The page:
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ERIC Number: ED172297
Record Type: RIE
Publication Date: 1979-May
Pages: 12
Abstractor: N/A
Reference Count: 0
Rhetoritherapy Versus Behavior Therapy: Issues and Evidence.
Page, Bill
Two theoretical schools have emerged within the field of communication focusing on the alleviation of dysfunctional communications such as speech anxiety, communication apprehension, and speech reticence. The communication anxiety-behavior therapy school regards excessive anxiety to be a primary factor in dysfunctional communication. This school asserts that anxiety is a learned response susceptible to unlearning, that excessive anxiety during or in anticipation of communication leads to ineffectiveness, that behavior therapy is effective in reducing anxiety, and that communication teachers are qualified to implement such therapy. The speech reticence rhetoritherapy school holds that reticent persons perceive themselves to gain more by remaining silent than by participation. The position of this school is that communication teachers should implement rhetoritherapy programs to treat dysfunctional communication rather than programs to alleviate anxiety since anxiety is not the basis of dysfunctional communication, treating anxiety is the province of psychiatry, eliminating anxiety would also reduce motivation, and rhetoritherapy is a more effective treatment. A practical directive emerging from the perspectives of these two schools is that mass treatment programs without careful individual screening would unduly risk additional failures for troubled persons. (DF)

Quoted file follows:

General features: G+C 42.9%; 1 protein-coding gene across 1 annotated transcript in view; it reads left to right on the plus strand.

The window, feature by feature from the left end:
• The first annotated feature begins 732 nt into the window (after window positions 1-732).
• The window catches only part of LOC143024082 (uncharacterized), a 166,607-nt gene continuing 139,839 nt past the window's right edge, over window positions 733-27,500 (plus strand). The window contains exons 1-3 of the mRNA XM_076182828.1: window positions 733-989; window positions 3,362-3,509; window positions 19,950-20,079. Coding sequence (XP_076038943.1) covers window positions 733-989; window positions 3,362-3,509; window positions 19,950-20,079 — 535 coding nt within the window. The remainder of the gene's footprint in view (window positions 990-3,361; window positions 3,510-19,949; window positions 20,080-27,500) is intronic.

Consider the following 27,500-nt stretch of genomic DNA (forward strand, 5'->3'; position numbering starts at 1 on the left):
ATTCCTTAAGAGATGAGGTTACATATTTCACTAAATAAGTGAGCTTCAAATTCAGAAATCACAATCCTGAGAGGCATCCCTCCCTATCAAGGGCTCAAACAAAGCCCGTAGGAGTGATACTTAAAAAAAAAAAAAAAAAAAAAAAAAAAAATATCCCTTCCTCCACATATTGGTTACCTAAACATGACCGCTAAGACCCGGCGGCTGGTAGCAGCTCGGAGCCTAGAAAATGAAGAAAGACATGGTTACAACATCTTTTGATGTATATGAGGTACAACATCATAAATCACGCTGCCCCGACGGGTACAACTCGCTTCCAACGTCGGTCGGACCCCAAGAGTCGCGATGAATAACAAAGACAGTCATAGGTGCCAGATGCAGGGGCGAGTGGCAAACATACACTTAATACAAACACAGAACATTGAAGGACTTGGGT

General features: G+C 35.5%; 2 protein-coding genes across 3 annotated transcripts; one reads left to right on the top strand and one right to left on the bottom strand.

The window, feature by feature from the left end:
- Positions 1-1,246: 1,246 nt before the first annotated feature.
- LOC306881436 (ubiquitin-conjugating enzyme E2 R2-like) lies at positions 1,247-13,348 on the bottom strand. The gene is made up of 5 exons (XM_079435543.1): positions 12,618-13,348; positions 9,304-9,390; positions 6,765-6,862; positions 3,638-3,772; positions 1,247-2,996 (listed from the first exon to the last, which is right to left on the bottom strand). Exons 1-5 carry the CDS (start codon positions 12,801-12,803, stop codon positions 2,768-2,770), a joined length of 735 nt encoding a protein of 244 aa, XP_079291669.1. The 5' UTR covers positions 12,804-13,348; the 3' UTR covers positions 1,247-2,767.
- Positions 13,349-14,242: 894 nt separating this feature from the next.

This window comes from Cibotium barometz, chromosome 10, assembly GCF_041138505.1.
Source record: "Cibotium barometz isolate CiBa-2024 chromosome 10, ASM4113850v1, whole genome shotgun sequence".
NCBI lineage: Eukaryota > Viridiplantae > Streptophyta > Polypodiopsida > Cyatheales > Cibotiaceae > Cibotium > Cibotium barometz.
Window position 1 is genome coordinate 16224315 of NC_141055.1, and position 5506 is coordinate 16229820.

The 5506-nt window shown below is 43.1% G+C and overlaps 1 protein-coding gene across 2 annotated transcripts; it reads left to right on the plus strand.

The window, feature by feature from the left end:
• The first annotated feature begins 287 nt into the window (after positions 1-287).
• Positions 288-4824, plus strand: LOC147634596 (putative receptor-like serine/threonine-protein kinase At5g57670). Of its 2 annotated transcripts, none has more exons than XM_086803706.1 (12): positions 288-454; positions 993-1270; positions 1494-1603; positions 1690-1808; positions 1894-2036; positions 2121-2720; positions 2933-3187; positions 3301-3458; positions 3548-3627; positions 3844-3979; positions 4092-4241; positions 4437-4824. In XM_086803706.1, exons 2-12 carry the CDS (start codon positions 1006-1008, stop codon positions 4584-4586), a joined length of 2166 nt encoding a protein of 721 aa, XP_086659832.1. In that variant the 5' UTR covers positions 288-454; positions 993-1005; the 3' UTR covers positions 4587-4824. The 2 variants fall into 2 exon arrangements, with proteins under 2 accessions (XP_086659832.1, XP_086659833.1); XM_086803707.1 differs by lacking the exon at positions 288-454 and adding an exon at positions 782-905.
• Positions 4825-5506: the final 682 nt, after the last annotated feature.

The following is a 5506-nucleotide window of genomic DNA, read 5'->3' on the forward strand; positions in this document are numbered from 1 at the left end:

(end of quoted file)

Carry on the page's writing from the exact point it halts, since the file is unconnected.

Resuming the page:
Publication Type: Speeches/Meeting Papers; Information Analyses
Education Level: N/A
Audience: N/A
Language: English
Sponsor: N/A
Authoring Institution: N/A
Identifiers: Reticence
Note: Paper presented at the Annual Meeting of the International Communication Association (Philadelphia, Pennsylvania, May 1-5, 1979)